Three performers for six roles: this is the game of the film. A melodrama about two love triangles. In the first, Hagalin is killed by his mistress and her lover. In the second, attorney ... See full summary »
The story picks up at the point where "The Robe (1953)" ends, following the martyrdom of Diana and Marcellus. Christ's robe is conveyed to Peter for safe-keeping, but the emperor Caligula ... See full summary »
Marcellus is a tribune in the time of Christ. He is in charge of the group that is assigned to crucify Jesus. Drunk, he wins Jesus' homespun robe after the crucifixion. He is tormented by ... See full summary »
Epic account of the thief Barabbas, who was spared crucifixion when Pilate manipulated the crowd into to pardoning him, rather than Jesus. Struggling with his spirituality, Barabbas goes through many ordeals leading him to the gladiatorial arena, where he tries to win his freedom and confront his inner demons, ultimately becoming a follower of the man who was crucified in his place. Written by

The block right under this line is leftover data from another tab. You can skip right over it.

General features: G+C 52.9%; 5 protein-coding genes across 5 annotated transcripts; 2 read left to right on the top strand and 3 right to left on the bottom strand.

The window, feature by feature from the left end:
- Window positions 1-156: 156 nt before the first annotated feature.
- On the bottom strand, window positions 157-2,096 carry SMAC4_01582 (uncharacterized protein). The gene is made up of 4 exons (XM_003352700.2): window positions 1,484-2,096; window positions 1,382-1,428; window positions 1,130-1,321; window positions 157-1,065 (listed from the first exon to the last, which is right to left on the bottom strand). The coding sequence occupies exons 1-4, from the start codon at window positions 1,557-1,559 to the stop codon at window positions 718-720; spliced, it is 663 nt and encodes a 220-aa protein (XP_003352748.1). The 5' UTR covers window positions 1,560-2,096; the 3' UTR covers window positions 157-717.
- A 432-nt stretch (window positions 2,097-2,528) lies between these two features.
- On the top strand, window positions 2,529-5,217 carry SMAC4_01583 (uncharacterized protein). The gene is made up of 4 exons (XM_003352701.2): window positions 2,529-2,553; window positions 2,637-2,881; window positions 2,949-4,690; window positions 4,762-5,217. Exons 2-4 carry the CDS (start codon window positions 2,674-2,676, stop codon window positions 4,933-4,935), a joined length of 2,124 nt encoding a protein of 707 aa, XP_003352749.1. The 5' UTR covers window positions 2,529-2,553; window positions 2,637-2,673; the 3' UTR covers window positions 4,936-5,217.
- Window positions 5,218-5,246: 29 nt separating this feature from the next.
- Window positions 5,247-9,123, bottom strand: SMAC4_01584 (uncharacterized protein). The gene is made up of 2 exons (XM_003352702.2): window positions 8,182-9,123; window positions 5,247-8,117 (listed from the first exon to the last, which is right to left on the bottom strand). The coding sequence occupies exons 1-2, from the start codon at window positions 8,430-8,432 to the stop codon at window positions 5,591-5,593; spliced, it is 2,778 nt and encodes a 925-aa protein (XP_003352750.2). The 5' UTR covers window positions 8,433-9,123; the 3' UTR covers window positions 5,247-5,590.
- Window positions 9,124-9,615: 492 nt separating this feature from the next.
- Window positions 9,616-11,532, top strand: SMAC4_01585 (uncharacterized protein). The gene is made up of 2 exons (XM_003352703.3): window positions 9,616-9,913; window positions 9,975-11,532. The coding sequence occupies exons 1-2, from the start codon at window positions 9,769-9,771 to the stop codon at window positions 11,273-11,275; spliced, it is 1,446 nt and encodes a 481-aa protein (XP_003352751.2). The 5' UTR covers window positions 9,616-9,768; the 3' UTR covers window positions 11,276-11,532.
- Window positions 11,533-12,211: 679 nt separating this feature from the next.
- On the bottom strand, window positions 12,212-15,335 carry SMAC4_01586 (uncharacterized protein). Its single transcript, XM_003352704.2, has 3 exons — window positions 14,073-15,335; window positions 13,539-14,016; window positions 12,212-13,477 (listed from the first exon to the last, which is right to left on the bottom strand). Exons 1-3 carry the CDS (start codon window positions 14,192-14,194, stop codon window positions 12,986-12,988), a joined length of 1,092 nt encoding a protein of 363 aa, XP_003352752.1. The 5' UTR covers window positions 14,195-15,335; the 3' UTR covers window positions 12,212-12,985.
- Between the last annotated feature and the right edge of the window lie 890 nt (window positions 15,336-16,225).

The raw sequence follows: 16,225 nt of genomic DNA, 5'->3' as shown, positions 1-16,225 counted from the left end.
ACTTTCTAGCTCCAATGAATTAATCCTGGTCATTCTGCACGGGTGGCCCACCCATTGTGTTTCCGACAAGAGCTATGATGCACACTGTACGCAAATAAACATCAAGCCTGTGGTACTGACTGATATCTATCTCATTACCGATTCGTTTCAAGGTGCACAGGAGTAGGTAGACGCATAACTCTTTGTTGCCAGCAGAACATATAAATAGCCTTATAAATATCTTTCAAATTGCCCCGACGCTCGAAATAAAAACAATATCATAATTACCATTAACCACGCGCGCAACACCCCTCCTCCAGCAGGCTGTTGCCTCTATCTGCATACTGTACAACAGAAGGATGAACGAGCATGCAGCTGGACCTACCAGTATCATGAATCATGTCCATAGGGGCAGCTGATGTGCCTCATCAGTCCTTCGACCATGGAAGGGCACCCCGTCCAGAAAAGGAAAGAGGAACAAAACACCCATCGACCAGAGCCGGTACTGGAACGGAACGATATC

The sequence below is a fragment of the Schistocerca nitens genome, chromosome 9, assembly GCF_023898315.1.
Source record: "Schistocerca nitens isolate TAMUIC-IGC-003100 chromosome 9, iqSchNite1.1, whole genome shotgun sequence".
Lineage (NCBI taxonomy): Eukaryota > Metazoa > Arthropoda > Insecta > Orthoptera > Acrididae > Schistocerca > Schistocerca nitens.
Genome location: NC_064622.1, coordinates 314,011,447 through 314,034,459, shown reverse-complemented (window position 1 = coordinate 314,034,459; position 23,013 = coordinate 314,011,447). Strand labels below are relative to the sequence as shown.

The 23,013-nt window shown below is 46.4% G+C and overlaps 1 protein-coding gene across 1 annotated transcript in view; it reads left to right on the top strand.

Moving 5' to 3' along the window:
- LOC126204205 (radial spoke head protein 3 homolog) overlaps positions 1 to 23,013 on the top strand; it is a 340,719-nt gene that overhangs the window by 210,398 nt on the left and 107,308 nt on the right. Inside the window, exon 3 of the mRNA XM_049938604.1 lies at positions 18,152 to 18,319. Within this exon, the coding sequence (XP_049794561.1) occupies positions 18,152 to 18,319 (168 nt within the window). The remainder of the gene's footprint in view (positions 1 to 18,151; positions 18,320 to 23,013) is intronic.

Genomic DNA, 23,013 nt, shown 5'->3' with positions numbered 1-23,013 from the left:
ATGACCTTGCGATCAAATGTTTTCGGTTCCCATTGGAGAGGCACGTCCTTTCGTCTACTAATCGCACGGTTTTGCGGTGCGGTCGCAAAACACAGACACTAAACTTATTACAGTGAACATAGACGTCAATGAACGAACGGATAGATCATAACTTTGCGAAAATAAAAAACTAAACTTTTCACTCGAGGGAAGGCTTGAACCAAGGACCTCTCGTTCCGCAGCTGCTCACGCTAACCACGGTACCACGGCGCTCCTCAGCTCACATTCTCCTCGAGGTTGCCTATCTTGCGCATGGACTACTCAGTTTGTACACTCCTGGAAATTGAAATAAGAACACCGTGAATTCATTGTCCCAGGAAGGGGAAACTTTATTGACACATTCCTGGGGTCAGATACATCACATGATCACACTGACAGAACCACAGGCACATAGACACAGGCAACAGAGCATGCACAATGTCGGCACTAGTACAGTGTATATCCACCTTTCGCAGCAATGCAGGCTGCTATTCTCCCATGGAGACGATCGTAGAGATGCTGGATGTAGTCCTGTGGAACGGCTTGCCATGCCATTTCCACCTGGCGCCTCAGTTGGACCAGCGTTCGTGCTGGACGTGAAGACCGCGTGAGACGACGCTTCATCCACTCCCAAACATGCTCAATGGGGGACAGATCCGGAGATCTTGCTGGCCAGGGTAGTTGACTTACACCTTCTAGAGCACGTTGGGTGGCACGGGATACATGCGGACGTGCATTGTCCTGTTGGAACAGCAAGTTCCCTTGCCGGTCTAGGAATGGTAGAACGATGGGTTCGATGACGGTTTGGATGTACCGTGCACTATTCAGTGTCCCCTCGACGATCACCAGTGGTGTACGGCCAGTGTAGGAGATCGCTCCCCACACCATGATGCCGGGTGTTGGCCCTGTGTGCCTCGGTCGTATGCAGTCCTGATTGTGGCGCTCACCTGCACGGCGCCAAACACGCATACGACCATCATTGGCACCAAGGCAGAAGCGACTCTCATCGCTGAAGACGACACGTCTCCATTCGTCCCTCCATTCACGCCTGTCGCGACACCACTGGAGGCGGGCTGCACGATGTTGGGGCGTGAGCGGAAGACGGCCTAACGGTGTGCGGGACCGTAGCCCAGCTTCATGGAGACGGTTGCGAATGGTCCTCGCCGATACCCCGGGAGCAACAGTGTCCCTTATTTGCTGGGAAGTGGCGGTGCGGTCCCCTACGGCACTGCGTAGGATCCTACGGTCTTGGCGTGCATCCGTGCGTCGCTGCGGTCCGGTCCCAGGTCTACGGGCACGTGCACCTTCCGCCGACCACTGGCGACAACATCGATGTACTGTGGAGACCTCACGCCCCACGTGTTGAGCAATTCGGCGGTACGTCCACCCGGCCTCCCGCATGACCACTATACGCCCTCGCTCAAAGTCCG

The solar eclipse that takes place during the crucifixion scene was the real thing, an event for which director Richard Fleischer delayed shooting in order to capture the ethereal nature of the phenomenon. See more »
Torvald gets caught in his own net and dragged around in it by his own chariot, but after he is dead he only has a rope tied around his wrist and is not wrapped in the net. See more »
[after being released from jail, Barabbas enters a tavern]
Here's a fine sight. Six weeks and nobody's moved!
See more »
An Intelligent, Sane, Thoughtful, Moving Film: Mel Gibson Had Nothing To Do With It
This is a first-class, reverent film that doesn't fall into Hallmark-card empty kitsch on one hand, or Mel Gibson's sado-masochistic porn on the other. This movie does not insult the subject-matter or the audience, and that's rarer than we might like.
Special credit goes to Aldo Tonti's Rembrandt lighting, consistently a joy. Mario Nascimbene's musical score rises above his usual brutality to real eloquence. The acting is without weakness, Quinn, Borgnine, Jurado and Andrews putting aside their sometimes numbing predictability for this special occasion. Richard Fleischer's direction is punchy without being vulgar, serious but not ponderous.
There are some awful religious films out there. This is thankfully not one of them. It's definitely worth the viewing for Christians and non-Christians alike.
28 of 42 people found this review helpful.
Was this review helpful to you?